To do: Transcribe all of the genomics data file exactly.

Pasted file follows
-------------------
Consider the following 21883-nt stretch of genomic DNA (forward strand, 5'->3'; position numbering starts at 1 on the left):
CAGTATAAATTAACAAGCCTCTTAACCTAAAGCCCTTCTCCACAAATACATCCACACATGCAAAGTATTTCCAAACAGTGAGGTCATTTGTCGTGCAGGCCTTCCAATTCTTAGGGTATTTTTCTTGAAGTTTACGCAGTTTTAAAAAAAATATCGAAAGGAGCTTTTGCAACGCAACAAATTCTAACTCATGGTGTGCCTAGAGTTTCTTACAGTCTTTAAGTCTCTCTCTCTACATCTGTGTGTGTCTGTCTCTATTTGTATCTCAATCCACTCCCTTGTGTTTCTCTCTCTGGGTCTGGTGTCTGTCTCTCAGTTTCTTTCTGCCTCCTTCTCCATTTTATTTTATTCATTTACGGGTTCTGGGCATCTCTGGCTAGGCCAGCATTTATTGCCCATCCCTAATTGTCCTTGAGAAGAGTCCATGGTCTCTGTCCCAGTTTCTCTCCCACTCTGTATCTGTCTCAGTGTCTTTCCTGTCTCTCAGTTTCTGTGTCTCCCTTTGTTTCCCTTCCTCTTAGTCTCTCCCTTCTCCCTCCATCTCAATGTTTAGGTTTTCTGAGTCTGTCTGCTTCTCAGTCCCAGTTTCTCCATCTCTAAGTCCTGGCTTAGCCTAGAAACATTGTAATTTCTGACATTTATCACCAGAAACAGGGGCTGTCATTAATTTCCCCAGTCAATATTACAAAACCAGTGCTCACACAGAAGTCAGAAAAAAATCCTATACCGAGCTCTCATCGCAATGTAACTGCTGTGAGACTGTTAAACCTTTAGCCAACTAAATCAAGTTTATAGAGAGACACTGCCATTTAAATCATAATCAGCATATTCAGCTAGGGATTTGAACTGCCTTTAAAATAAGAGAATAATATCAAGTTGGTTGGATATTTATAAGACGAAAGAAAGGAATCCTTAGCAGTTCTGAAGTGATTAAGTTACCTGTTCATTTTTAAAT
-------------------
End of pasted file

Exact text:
Consider the following 21883-nt stretch of genomic DNA (forward strand, 5'->3'; position numbering starts at 1 on the left):
CAGTATAAATTAACAAGCCTCTTAACCTAAAGCCCTTCTCCACAAATACATCCACACATGCAAAGTATTTCCAAACAGTGAGGTCATTTGTCGTGCAGGCCTTCCAATTCTTAGGGTATTTTTCTTGAAGTTTACGCAGTTTTAAAAAAAATATCGAAAGGAGCTTTTGCAACGCAACAAATTCTAACTCATGGTGTGCCTAGAGTTTCTTACAGTCTTTAAGTCTCTCTCTCTACATCTGTGTGTGTCTGTCTCTATTTGTATCTCAATCCACTCCCTTGTGTTTCTCTCTCTGGGTCTGGTGTCTGTCTCTCAGTTTCTTTCTGCCTCCTTCTCCATTTTATTTTATTCATTTACGGGTTCTGGGCATCTCTGGCTAGGCCAGCATTTATTGCCCATCCCTAATTGTCCTTGAGAAGAGTCCATGGTCTCTGTCCCAGTTTCTCTCCCACTCTGTATCTGTCTCAGTGTCTTTCCTGTCTCTCAGTTTCTGTGTCTCCCTTTGTTTCCCTTCCTCTTAGTCTCTCCCTTCTCCCTCCATCTCAATGTTTAGGTTTTCTGAGTCTGTCTGCTTCTCAGTCCCAGTTTCTCCATCTCTAAGTCCTGGCTTAGCCTAGAAACATTGTAATTTCTGACATTTATCACCAGAAACAGGGGCTGTCATTAATTTCCCCAGTCAATATTACAAAACCAGTGCTCACACAGAAGTCAGAAAAAAATCCTATACCGAGCTCTCATCGCAATGTAACTGCTGTGAGACTGTTAAACCTTTAGCCAACTAAATCAAGTTTATAGAGAGACACTGCCATTTAAATCATAATCAGCATATTCAGCTAGGGATTTGAACTGCCTTTAAAATAAGAGAATAATATCAAGTTGGTTGGATATTTATAAGACGAAAGAAAGGAATCCTTAGCAGTTCTGAAGTGATTAAGTTACCTGTTCATTTTTAAAT